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What Does “Eating Healthy” Really Mean? Pearls of Wisdom from The Intentional Kitchen

by Chef Joan Cunningham

Here at The Intentional Kitchen, it is all about healthy, delicious food. Food that sustains and nourishes you from the inside out. Food that is satisfying and never boring. The focus is on plant-based eating - choosing to eat and cook primarily with foods that come from healthy soil and are raised using organic and sustainable farming practices. I call these foods “intact foods” - foods that come to your kitchen pretty much as they were when they left the farm. It can also include minimally processed foods that are made from intact ingredients. The key is minimally processed with few, if any, added
flavorings, stabilizers, or preservatives. These are foods as nature intended, foods that provide nutrients in balance with one another; nothing has been added synthetically or disproportionately.

Let me be more specific. Minimally processed foods that find their way into my pantry include olive oil pressed from olives, tomatoes canned whole or crushed into tomato sauce, and occasionally, legumes cooked and ready to add to chili or a salad when I haven't planned ahead. Personally, I also avoid any genetically modified organisms (GMO's), industrially-raised food crops, anything treated with chemical fertilizers, and dairy that has been treated with growth hormones. In my freezer, I keep frozen berries during the winter, along with vegetables that I cannot find fresh. No sugar or flavors added. I am also biased against “fresh” food that comes from another hemisphere; by the time it arrives, it has no flavor and nutritional value. 

Your pantry is the backbone of your kitchen. The quality of the staples in your pantry are reflected in the meals that you prepare and serve. My goal is to get you to transition away from pre-packaged and/or processed food-like substances, commercially raised fruits and vegetables of suspect origin, industrially produced oils, highly refined sugars, and grains and flours with little or no nutritional value. Many of these foods have been treated with agricultural chemicals and industrial solvents, and they have been stripped of any nutritive value, including vitamins and minerals, fiber and flavor. These foods do not contribute to your health and well-being, and they are bad for the planet.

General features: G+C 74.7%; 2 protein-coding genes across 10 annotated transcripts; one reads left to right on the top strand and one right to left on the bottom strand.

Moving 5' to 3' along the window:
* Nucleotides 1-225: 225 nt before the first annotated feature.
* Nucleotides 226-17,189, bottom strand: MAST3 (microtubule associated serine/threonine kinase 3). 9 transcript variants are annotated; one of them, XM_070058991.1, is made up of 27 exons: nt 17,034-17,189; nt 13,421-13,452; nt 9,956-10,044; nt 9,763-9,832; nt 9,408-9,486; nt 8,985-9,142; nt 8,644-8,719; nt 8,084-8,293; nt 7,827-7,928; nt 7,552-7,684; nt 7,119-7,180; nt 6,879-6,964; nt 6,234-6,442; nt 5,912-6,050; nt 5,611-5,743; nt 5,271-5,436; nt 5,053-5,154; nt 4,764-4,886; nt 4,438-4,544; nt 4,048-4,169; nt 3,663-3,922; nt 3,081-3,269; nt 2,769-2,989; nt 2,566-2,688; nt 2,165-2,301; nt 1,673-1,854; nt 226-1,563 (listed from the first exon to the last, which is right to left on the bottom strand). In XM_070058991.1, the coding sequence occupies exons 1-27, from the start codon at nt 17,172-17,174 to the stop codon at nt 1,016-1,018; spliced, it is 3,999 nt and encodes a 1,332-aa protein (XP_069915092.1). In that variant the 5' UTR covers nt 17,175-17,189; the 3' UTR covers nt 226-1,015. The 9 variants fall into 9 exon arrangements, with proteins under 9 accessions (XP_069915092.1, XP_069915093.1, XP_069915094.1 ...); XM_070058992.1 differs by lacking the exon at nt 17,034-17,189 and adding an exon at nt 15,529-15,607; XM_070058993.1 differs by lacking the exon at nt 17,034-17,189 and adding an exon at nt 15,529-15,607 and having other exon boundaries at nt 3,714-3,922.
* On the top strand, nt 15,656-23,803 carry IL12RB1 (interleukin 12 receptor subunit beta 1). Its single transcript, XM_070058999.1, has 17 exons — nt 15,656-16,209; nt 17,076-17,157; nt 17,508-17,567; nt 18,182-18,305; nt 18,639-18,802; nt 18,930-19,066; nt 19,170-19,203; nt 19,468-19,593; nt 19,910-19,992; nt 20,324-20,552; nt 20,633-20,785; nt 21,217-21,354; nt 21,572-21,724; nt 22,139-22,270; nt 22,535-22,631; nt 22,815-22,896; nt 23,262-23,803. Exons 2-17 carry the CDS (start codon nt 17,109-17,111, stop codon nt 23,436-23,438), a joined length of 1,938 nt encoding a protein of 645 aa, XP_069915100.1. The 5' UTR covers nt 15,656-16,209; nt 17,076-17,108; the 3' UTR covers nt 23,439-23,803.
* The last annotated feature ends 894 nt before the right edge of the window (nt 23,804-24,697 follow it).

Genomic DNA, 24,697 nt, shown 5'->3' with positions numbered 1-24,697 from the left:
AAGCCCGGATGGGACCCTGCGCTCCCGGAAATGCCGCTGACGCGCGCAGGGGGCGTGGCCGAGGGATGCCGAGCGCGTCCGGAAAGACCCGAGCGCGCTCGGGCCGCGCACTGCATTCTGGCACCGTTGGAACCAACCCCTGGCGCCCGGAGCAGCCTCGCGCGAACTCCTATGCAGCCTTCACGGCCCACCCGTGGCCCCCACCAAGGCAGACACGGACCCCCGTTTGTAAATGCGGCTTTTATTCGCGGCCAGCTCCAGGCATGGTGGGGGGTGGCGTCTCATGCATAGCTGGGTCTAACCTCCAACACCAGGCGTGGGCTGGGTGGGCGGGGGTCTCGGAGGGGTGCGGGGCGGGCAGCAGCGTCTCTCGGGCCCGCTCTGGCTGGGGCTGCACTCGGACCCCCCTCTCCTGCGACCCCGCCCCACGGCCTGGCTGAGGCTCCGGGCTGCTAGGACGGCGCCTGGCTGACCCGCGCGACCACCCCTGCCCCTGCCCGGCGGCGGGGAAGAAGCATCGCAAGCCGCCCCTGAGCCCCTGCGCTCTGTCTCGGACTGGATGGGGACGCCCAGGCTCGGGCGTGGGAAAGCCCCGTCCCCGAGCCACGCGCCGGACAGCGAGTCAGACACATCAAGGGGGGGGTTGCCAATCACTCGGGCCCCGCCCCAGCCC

Think of this as a journey, and by this I mean that it does not have to happen overnight. A terrific first step is to get rid of anything "white" - white sugar, white flour. Force your self to move on. Stock your pantry with delicious and nutritious alternatives - fill your shelves with intact grains (quinoa, millet, buckwheat, farro) and rices, new flours, heirloom legumes, nuts, and seeds. Once you're in the groove, it doesn't take any more effort to shop and cook with these ingredients. They are more and more readily available, and if you have to scour a bit to find something unique, it's all part of your new
culinary adventure!

Are you ready to dive in with both feet? Here we go!
1. Cook at home as much as possible using fresh, local, seasonal, and sustainably grown ingredients. When you invest your time and energy in preparing your meals, you are almost always going to choose better ingredients than a commercial enterprise will use. You'll soon realize what really good, fresh food tastes like and then you'll realize how much better you feel!

2. Try out a new, seasonal ingredient every week or two to broaden your culinary expertise and your palate!

3. Get to know the bulk aisle at your local market - you will find foods like intact grains and legumes or pulses that are nutritionally superior and much more affordable!

4. Drink filtered water throughout your day in place of sodas, "juices," or prepared/ sweetened teas.

5. Break out of the My Plate mold and rethink your meals. Explore new frontiers and create exciting, flavorful plant-forward meals one or two evenings a week. I promise you'll discover how glorious and diverse plant-based eating can be! 

6. Find a farmers' market near you, or sign up for a CSA share to get great seasonal, fresh produce, and support your local farmers

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